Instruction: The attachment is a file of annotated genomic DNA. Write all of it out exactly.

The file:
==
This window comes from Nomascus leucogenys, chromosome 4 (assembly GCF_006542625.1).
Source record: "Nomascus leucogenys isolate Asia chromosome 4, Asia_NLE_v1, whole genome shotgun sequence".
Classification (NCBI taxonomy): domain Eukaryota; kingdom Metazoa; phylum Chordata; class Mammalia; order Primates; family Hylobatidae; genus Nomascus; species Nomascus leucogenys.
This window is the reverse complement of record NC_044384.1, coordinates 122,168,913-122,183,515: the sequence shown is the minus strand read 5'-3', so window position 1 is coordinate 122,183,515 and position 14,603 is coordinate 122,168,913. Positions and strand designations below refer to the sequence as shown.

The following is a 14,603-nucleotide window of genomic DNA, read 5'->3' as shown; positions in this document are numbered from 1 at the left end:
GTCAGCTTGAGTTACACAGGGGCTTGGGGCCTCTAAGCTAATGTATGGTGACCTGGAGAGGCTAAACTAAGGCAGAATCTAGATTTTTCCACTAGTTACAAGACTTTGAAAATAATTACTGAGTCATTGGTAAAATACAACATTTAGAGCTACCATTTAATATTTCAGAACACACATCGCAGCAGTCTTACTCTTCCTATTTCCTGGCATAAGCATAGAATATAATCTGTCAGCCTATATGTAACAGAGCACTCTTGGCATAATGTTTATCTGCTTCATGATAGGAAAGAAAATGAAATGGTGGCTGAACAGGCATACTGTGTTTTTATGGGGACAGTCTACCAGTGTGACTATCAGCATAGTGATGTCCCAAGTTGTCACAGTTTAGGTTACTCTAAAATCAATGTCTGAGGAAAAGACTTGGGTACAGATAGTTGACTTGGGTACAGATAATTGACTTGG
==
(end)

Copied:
This window comes from Nomascus leucogenys, chromosome 4 (assembly GCF_006542625.1).
Source record: "Nomascus leucogenys isolate Asia chromosome 4, Asia_NLE_v1, whole genome shotgun sequence".
Classification (NCBI taxonomy): domain Eukaryota; kingdom Metazoa; phylum Chordata; class Mammalia; order Primates; family Hylobatidae; genus Nomascus; species Nomascus leucogenys.
This window is the reverse complement of record NC_044384.1, coordinates 122,168,913-122,183,515: the sequence shown is the minus strand read 5'-3', so window position 1 is coordinate 122,183,515 and position 14,603 is coordinate 122,168,913. Positions and strand designations below refer to the sequence as shown.

The following is a 14,603-nucleotide window of genomic DNA, read 5'->3' as shown; positions in this document are numbered from 1 at the left end:
GTCAGCTTGAGTTACACAGGGGCTTGGGGCCTCTAAGCTAATGTATGGTGACCTGGAGAGGCTAAACTAAGGCAGAATCTAGATTTTTCCACTAGTTACAAGACTTTGAAAATAATTACTGAGTCATTGGTAAAATACAACATTTAGAGCTACCATTTAATATTTCAGAACACACATCGCAGCAGTCTTACTCTTCCTATTTCCTGGCATAAGCATAGAATATAATCTGTCAGCCTATATGTAACAGAGCACTCTTGGCATAATGTTTATCTGCTTCATGATAGGAAAGAAAATGAAATGGTGGCTGAACAGGCATACTGTGTTTTTATGGGGACAGTCTACCAGTGTGACTATCAGCATAGTGATGTCCCAAGTTGTCACAGTTTAGGTTACTCTAAAATCAATGTCTGAGGAAAAGACTTGGGTACAGATAGTTGACTTGGGTACAGATAATTGACTTGG